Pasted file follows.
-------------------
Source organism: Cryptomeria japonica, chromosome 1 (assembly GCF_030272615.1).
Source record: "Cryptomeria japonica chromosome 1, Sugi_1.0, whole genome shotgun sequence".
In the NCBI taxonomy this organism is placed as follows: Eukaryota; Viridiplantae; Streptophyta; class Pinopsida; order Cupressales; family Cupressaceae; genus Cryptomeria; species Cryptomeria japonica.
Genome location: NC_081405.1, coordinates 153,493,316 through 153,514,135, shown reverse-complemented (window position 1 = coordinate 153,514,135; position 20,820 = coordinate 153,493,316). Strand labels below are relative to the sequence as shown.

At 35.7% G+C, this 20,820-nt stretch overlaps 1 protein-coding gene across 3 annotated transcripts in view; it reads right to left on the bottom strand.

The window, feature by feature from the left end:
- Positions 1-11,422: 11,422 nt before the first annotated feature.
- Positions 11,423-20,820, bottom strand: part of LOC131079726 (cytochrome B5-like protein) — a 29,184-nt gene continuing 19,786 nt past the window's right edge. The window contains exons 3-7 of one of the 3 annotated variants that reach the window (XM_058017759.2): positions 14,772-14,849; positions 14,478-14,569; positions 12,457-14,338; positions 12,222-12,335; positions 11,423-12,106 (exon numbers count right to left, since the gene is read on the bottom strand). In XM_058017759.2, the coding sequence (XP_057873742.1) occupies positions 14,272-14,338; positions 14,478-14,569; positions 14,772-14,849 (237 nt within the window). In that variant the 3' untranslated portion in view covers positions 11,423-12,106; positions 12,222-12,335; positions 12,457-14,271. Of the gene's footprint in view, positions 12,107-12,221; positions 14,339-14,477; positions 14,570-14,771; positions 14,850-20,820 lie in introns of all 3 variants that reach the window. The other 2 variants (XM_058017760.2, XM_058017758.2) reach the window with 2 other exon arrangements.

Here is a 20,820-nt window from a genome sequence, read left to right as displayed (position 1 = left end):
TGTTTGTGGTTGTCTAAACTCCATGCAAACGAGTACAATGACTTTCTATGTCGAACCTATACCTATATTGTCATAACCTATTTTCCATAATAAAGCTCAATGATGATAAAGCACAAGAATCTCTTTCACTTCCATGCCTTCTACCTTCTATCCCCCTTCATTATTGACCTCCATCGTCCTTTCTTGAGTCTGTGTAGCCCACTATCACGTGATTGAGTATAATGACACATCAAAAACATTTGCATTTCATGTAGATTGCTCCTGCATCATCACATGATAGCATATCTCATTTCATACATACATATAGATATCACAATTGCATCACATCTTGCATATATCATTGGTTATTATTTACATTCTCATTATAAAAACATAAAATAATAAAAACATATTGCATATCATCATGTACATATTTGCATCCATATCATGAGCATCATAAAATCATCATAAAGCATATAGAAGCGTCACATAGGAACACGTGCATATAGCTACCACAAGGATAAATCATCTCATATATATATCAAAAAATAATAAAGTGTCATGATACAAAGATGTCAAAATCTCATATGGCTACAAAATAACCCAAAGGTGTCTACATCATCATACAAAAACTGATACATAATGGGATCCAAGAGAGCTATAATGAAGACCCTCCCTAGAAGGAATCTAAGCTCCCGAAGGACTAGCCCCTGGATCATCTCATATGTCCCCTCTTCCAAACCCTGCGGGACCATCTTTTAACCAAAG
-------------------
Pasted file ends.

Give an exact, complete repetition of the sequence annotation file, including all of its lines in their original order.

Source organism: Cryptomeria japonica, chromosome 1 (assembly GCF_030272615.1).
Source record: "Cryptomeria japonica chromosome 1, Sugi_1.0, whole genome shotgun sequence".
In the NCBI taxonomy this organism is placed as follows: Eukaryota; Viridiplantae; Streptophyta; class Pinopsida; order Cupressales; family Cupressaceae; genus Cryptomeria; species Cryptomeria japonica.
Genome location: NC_081405.1, coordinates 153,493,316 through 153,514,135, shown reverse-complemented (window position 1 = coordinate 153,514,135; position 20,820 = coordinate 153,493,316). Strand labels below are relative to the sequence as shown.

At 35.7% G+C, this 20,820-nt stretch overlaps 1 protein-coding gene across 3 annotated transcripts in view; it reads right to left on the bottom strand.

The window, feature by feature from the left end:
- Positions 1-11,422: 11,422 nt before the first annotated feature.
- Positions 11,423-20,820, bottom strand: part of LOC131079726 (cytochrome B5-like protein) — a 29,184-nt gene continuing 19,786 nt past the window's right edge. The window contains exons 3-7 of one of the 3 annotated variants that reach the window (XM_058017759.2): positions 14,772-14,849; positions 14,478-14,569; positions 12,457-14,338; positions 12,222-12,335; positions 11,423-12,106 (exon numbers count right to left, since the gene is read on the bottom strand). In XM_058017759.2, the coding sequence (XP_057873742.1) occupies positions 14,272-14,338; positions 14,478-14,569; positions 14,772-14,849 (237 nt within the window). In that variant the 3' untranslated portion in view covers positions 11,423-12,106; positions 12,222-12,335; positions 12,457-14,271. Of the gene's footprint in view, positions 12,107-12,221; positions 14,339-14,477; positions 14,570-14,771; positions 14,850-20,820 lie in introns of all 3 variants that reach the window. The other 2 variants (XM_058017760.2, XM_058017758.2) reach the window with 2 other exon arrangements.

Here is a 20,820-nt window from a genome sequence, read left to right as displayed (position 1 = left end):
TGTTTGTGGTTGTCTAAACTCCATGCAAACGAGTACAATGACTTTCTATGTCGAACCTATACCTATATTGTCATAACCTATTTTCCATAATAAAGCTCAATGATGATAAAGCACAAGAATCTCTTTCACTTCCATGCCTTCTACCTTCTATCCCCCTTCATTATTGACCTCCATCGTCCTTTCTTGAGTCTGTGTAGCCCACTATCACGTGATTGAGTATAATGACACATCAAAAACATTTGCATTTCATGTAGATTGCTCCTGCATCATCACATGATAGCATATCTCATTTCATACATACATATAGATATCACAATTGCATCACATCTTGCATATATCATTGGTTATTATTTACATTCTCATTATAAAAACATAAAATAATAAAAACATATTGCATATCATCATGTACATATTTGCATCCATATCATGAGCATCATAAAATCATCATAAAGCATATAGAAGCGTCACATAGGAACACGTGCATATAGCTACCACAAGGATAAATCATCTCATATATATATCAAAAAATAATAAAGTGTCATGATACAAAGATGTCAAAATCTCATATGGCTACAAAATAACCCAAAGGTGTCTACATCATCATACAAAAACTGATACATAATGGGATCCAAGAGAGCTATAATGAAGACCCTCCCTAGAAGGAATCTAAGCTCCCGAAGGACTAGCCCCTGGATCATCTCATATGTCCCCTCTTCCAAACCCTGCGGGACCATCTTTTAACCAAAG